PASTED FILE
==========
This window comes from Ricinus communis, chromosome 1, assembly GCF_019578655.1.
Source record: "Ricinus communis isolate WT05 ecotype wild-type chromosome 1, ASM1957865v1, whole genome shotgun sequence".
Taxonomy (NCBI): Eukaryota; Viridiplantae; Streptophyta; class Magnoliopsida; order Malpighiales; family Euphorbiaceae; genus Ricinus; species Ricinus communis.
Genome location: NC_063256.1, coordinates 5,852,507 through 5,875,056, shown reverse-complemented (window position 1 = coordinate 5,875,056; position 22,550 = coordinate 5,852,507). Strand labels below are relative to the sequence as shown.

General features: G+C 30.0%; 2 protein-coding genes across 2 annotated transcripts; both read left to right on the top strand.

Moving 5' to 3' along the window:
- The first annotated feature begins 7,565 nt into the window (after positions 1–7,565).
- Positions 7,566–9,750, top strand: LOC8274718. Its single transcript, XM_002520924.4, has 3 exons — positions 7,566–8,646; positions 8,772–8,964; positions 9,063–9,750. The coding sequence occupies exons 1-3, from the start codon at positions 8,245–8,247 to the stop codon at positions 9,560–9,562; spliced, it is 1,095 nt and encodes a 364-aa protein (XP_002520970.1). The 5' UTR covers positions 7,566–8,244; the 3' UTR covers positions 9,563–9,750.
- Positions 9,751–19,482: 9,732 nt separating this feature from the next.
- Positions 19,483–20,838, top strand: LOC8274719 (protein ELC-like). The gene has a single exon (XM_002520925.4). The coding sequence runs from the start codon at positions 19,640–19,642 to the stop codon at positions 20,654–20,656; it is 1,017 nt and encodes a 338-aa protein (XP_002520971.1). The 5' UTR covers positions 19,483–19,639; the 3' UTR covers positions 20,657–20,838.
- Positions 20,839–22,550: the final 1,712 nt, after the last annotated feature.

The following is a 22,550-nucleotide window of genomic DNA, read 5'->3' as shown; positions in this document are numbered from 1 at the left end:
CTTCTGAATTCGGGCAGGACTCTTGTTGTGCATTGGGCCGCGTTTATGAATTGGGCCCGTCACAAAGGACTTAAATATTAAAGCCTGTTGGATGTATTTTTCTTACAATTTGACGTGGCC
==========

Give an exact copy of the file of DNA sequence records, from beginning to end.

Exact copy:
This window comes from Ricinus communis, chromosome 1, assembly GCF_019578655.1.
Source record: "Ricinus communis isolate WT05 ecotype wild-type chromosome 1, ASM1957865v1, whole genome shotgun sequence".
Taxonomy (NCBI): Eukaryota; Viridiplantae; Streptophyta; class Magnoliopsida; order Malpighiales; family Euphorbiaceae; genus Ricinus; species Ricinus communis.
Genome location: NC_063256.1, coordinates 5,852,507 through 5,875,056, shown reverse-complemented (window position 1 = coordinate 5,875,056; position 22,550 = coordinate 5,852,507). Strand labels below are relative to the sequence as shown.

General features: G+C 30.0%; 2 protein-coding genes across 2 annotated transcripts; both read left to right on the top strand.

Moving 5' to 3' along the window:
- The first annotated feature begins 7,565 nt into the window (after positions 1–7,565).
- Positions 7,566–9,750, top strand: LOC8274718. Its single transcript, XM_002520924.4, has 3 exons — positions 7,566–8,646; positions 8,772–8,964; positions 9,063–9,750. The coding sequence occupies exons 1-3, from the start codon at positions 8,245–8,247 to the stop codon at positions 9,560–9,562; spliced, it is 1,095 nt and encodes a 364-aa protein (XP_002520970.1). The 5' UTR covers positions 7,566–8,244; the 3' UTR covers positions 9,563–9,750.
- Positions 9,751–19,482: 9,732 nt separating this feature from the next.
- Positions 19,483–20,838, top strand: LOC8274719 (protein ELC-like). The gene has a single exon (XM_002520925.4). The coding sequence runs from the start codon at positions 19,640–19,642 to the stop codon at positions 20,654–20,656; it is 1,017 nt and encodes a 338-aa protein (XP_002520971.1). The 5' UTR covers positions 19,483–19,639; the 3' UTR covers positions 20,657–20,838.
- Positions 20,839–22,550: the final 1,712 nt, after the last annotated feature.

The following is a 22,550-nucleotide window of genomic DNA, read 5'->3' as shown; positions in this document are numbered from 1 at the left end:
CTTCTGAATTCGGGCAGGACTCTTGTTGTGCATTGGGCCGCGTTTATGAATTGGGCCCGTCACAAAGGACTTAAATATTAAAGCCTGTTGGATGTATTTTTCTTACAATTTGACGTGGCC